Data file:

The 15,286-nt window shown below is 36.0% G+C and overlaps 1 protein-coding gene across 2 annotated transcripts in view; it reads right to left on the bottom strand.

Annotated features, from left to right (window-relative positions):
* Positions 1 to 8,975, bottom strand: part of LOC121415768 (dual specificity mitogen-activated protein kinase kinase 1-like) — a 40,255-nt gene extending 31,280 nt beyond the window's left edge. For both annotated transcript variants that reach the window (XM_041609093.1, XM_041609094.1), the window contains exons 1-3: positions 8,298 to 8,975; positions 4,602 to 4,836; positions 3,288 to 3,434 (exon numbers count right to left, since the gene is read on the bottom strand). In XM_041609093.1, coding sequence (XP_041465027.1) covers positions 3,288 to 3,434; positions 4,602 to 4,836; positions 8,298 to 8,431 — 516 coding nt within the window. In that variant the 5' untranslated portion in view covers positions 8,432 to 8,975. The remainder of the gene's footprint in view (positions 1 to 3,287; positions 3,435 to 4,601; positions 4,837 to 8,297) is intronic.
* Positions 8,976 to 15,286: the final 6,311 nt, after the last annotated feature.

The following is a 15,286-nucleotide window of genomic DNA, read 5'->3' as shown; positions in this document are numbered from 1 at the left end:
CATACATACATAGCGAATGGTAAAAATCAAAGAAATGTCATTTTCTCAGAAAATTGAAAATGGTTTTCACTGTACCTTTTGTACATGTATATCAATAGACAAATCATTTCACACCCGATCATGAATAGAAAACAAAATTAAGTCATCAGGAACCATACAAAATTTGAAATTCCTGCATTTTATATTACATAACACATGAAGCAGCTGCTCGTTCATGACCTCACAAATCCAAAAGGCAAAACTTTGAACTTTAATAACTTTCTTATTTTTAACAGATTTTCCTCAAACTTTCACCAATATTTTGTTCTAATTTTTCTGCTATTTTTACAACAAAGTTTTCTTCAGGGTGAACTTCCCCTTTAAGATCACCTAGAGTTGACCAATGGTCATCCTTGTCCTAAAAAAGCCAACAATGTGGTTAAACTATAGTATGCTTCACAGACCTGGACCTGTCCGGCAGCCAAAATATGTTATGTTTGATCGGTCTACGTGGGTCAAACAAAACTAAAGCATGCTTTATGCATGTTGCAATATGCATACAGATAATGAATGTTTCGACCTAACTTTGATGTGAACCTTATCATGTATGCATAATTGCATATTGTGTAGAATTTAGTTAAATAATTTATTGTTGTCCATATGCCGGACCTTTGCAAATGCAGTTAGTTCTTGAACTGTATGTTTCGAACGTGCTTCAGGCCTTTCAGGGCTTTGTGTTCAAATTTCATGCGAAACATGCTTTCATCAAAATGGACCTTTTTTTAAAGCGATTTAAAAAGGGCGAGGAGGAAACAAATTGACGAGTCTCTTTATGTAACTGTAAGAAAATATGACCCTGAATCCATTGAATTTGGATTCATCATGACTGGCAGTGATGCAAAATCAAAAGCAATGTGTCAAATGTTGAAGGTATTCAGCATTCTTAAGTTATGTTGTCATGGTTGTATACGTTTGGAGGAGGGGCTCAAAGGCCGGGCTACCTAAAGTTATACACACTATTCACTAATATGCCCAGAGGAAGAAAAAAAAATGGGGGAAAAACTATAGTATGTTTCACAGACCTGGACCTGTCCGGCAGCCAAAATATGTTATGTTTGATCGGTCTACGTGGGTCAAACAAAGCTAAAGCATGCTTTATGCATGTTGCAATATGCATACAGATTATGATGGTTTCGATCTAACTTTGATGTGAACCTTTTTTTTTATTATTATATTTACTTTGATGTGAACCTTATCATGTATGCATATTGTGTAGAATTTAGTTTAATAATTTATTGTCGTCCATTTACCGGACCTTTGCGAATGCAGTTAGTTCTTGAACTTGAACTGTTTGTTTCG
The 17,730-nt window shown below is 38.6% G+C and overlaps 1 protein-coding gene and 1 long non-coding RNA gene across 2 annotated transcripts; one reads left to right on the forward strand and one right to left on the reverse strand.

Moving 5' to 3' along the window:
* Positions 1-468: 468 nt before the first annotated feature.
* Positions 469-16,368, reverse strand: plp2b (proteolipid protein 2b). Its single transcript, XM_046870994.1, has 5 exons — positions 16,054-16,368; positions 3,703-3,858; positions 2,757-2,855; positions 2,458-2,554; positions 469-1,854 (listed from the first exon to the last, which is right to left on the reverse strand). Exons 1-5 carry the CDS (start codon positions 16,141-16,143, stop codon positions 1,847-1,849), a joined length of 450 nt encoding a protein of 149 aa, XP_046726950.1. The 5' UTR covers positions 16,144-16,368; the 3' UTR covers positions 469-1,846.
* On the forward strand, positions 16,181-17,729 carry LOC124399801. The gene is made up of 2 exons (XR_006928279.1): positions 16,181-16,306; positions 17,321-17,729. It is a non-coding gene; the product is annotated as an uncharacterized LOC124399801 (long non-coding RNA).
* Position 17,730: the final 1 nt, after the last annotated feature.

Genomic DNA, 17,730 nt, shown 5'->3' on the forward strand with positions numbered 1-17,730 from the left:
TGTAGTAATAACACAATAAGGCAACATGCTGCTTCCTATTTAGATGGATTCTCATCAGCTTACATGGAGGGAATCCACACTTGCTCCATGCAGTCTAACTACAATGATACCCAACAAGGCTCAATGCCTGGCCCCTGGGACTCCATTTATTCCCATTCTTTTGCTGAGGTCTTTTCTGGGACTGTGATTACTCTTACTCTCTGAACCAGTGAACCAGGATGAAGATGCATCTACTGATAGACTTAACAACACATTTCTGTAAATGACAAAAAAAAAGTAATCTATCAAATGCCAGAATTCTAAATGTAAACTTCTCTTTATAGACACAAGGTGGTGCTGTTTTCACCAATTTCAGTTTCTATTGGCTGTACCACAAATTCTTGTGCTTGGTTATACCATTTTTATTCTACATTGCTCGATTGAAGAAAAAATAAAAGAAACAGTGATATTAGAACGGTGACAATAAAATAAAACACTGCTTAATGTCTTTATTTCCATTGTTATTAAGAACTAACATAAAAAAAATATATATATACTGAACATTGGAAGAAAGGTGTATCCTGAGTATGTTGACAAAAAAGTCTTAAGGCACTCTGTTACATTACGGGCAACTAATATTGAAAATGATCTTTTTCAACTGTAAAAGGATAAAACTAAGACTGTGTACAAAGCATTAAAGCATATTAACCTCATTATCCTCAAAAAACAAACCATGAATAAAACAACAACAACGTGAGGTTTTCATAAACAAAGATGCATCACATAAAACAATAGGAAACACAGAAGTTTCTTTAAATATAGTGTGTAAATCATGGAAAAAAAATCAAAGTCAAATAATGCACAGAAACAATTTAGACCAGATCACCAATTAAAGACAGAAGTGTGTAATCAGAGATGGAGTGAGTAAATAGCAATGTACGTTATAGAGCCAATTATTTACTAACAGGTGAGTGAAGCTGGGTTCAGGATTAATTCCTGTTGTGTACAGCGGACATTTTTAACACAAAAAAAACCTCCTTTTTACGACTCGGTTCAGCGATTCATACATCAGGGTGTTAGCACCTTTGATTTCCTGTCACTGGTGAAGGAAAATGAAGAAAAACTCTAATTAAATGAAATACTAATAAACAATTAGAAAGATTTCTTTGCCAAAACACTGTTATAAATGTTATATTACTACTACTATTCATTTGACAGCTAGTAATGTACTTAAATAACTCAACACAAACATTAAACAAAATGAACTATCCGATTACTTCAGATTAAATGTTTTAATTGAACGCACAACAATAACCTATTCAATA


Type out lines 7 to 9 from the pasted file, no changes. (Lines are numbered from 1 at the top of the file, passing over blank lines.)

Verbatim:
The 17,730-nt window shown below is 38.6% G+C and overlaps 1 protein-coding gene and 1 long non-coding RNA gene across 2 annotated transcripts; one reads left to right on the forward strand and one right to left on the reverse strand.

Moving 5' to 3' along the window:
* Positions 1-468: 468 nt before the first annotated feature.